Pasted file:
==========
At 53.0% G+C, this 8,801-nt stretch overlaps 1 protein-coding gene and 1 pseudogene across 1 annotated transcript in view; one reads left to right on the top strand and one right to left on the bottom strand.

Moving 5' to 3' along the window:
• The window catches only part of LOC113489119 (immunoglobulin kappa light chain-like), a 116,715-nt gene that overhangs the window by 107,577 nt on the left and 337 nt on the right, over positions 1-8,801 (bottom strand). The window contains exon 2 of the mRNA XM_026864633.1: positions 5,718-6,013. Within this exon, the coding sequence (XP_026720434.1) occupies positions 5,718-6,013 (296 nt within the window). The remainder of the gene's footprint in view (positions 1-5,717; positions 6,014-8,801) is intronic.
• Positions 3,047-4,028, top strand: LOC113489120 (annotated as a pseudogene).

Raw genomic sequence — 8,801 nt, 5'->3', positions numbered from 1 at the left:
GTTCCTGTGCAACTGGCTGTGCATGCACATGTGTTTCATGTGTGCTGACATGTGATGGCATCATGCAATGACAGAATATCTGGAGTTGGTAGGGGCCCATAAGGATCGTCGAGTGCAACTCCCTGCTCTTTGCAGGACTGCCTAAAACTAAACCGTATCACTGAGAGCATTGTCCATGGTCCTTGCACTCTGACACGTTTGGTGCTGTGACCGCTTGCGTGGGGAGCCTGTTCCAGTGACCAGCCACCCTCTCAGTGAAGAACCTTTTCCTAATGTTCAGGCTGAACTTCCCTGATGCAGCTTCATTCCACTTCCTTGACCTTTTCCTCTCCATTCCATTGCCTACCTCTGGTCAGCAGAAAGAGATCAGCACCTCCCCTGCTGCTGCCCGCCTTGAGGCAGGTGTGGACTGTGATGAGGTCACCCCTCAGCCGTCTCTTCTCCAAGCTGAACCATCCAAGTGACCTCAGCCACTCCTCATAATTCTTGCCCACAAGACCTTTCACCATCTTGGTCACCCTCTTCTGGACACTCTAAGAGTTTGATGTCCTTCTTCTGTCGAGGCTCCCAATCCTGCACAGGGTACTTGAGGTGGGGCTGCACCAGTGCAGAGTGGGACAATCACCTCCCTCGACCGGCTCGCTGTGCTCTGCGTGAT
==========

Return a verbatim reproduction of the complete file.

At 53.0% G+C, this 8,801-nt stretch overlaps 1 protein-coding gene and 1 pseudogene across 1 annotated transcript in view; one reads left to right on the top strand and one right to left on the bottom strand.

Moving 5' to 3' along the window:
• The window catches only part of LOC113489119 (immunoglobulin kappa light chain-like), a 116,715-nt gene that overhangs the window by 107,577 nt on the left and 337 nt on the right, over positions 1-8,801 (bottom strand). The window contains exon 2 of the mRNA XM_026864633.1: positions 5,718-6,013. Within this exon, the coding sequence (XP_026720434.1) occupies positions 5,718-6,013 (296 nt within the window). The remainder of the gene's footprint in view (positions 1-5,717; positions 6,014-8,801) is intronic.
• Positions 3,047-4,028, top strand: LOC113489120 (annotated as a pseudogene).

Raw genomic sequence — 8,801 nt, 5'->3', positions numbered from 1 at the left:
GTTCCTGTGCAACTGGCTGTGCATGCACATGTGTTTCATGTGTGCTGACATGTGATGGCATCATGCAATGACAGAATATCTGGAGTTGGTAGGGGCCCATAAGGATCGTCGAGTGCAACTCCCTGCTCTTTGCAGGACTGCCTAAAACTAAACCGTATCACTGAGAGCATTGTCCATGGTCCTTGCACTCTGACACGTTTGGTGCTGTGACCGCTTGCGTGGGGAGCCTGTTCCAGTGACCAGCCACCCTCTCAGTGAAGAACCTTTTCCTAATGTTCAGGCTGAACTTCCCTGATGCAGCTTCATTCCACTTCCTTGACCTTTTCCTCTCCATTCCATTGCCTACCTCTGGTCAGCAGAAAGAGATCAGCACCTCCCCTGCTGCTGCCCGCCTTGAGGCAGGTGTGGACTGTGATGAGGTCACCCCTCAGCCGTCTCTTCTCCAAGCTGAACCATCCAAGTGACCTCAGCCACTCCTCATAATTCTTGCCCACAAGACCTTTCACCATCTTGGTCACCCTCTTCTGGACACTCTAAGAGTTTGATGTCCTTCTTCTGTCGAGGCTCCCAATCCTGCACAGGGTACTTGAGGTGGGGCTGCACCAGTGCAGAGTGGGACAATCACCTCCCTCGACCGGCTCGCTGTGCTCTGCGTGAT